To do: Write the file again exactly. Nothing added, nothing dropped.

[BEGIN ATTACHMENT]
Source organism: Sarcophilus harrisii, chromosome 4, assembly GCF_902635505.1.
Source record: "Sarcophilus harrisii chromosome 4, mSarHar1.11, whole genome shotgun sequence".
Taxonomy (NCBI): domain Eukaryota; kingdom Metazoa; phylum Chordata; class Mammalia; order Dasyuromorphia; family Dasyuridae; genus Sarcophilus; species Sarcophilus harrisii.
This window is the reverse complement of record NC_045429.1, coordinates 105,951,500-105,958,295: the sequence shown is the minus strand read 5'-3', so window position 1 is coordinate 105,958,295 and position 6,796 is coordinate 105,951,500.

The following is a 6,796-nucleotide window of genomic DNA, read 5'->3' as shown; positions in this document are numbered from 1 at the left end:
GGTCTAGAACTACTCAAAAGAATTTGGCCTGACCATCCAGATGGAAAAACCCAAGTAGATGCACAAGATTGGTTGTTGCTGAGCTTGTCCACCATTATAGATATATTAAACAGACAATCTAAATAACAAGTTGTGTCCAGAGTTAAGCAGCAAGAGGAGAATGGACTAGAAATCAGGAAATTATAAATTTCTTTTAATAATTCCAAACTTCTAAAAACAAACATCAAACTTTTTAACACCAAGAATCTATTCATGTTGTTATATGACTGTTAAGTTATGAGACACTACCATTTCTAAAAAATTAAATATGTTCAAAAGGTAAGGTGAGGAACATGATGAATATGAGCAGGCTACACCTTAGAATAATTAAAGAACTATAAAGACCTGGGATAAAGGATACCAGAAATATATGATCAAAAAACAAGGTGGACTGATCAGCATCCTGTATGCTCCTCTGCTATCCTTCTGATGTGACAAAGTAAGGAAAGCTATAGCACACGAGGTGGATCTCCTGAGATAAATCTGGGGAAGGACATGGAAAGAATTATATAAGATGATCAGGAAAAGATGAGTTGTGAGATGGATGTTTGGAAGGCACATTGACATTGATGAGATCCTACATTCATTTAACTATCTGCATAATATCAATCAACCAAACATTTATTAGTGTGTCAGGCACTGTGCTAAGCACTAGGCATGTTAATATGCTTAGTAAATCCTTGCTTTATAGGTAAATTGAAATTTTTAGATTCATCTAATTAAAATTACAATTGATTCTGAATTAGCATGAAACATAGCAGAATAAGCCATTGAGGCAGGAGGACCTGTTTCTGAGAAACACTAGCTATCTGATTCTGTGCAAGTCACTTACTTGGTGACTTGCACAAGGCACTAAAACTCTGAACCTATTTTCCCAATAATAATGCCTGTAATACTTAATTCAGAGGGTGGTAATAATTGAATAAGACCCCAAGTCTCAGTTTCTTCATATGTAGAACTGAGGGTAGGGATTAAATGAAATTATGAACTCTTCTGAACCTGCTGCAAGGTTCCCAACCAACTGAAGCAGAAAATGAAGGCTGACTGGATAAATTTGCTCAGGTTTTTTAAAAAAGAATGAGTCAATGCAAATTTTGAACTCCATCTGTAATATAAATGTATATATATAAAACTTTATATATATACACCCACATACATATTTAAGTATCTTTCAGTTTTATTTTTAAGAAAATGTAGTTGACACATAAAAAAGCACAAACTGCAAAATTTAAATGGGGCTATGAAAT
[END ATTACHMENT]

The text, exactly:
Source organism: Sarcophilus harrisii, chromosome 4, assembly GCF_902635505.1.
Source record: "Sarcophilus harrisii chromosome 4, mSarHar1.11, whole genome shotgun sequence".
Taxonomy (NCBI): domain Eukaryota; kingdom Metazoa; phylum Chordata; class Mammalia; order Dasyuromorphia; family Dasyuridae; genus Sarcophilus; species Sarcophilus harrisii.
This window is the reverse complement of record NC_045429.1, coordinates 105,951,500-105,958,295: the sequence shown is the minus strand read 5'-3', so window position 1 is coordinate 105,958,295 and position 6,796 is coordinate 105,951,500.

The following is a 6,796-nucleotide window of genomic DNA, read 5'->3' as shown; positions in this document are numbered from 1 at the left end:
GGTCTAGAACTACTCAAAAGAATTTGGCCTGACCATCCAGATGGAAAAACCCAAGTAGATGCACAAGATTGGTTGTTGCTGAGCTTGTCCACCATTATAGATATATTAAACAGACAATCTAAATAACAAGTTGTGTCCAGAGTTAAGCAGCAAGAGGAGAATGGACTAGAAATCAGGAAATTATAAATTTCTTTTAATAATTCCAAACTTCTAAAAACAAACATCAAACTTTTTAACACCAAGAATCTATTCATGTTGTTATATGACTGTTAAGTTATGAGACACTACCATTTCTAAAAAATTAAATATGTTCAAAAGGTAAGGTGAGGAACATGATGAATATGAGCAGGCTACACCTTAGAATAATTAAAGAACTATAAAGACCTGGGATAAAGGATACCAGAAATATATGATCAAAAAACAAGGTGGACTGATCAGCATCCTGTATGCTCCTCTGCTATCCTTCTGATGTGACAAAGTAAGGAAAGCTATAGCACACGAGGTGGATCTCCTGAGATAAATCTGGGGAAGGACATGGAAAGAATTATATAAGATGATCAGGAAAAGATGAGTTGTGAGATGGATGTTTGGAAGGCACATTGACATTGATGAGATCCTACATTCATTTAACTATCTGCATAATATCAATCAACCAAACATTTATTAGTGTGTCAGGCACTGTGCTAAGCACTAGGCATGTTAATATGCTTAGTAAATCCTTGCTTTATAGGTAAATTGAAATTTTTAGATTCATCTAATTAAAATTACAATTGATTCTGAATTAGCATGAAACATAGCAGAATAAGCCATTGAGGCAGGAGGACCTGTTTCTGAGAAACACTAGCTATCTGATTCTGTGCAAGTCACTTACTTGGTGACTTGCACAAGGCACTAAAACTCTGAACCTATTTTCCCAATAATAATGCCTGTAATACTTAATTCAGAGGGTGGTAATAATTGAATAAGACCCCAAGTCTCAGTTTCTTCATATGTAGAACTGAGGGTAGGGATTAAATGAAATTATGAACTCTTCTGAACCTGCTGCAAGGTTCCCAACCAACTGAAGCAGAAAATGAAGGCTGACTGGATAAATTTGCTCAGGTTTTTTAAAAAAGAATGAGTCAATGCAAATTTTGAACTCCATCTGTAATATAAATGTATATATATAAAACTTTATATATATACACCCACATACATATTTAAGTATCTTTCAGTTTTATTTTTAAGAAAATGTAGTTGACACATAAAAAAGCACAAACTGCAAAATTTAAATGGGGCTATGAAAT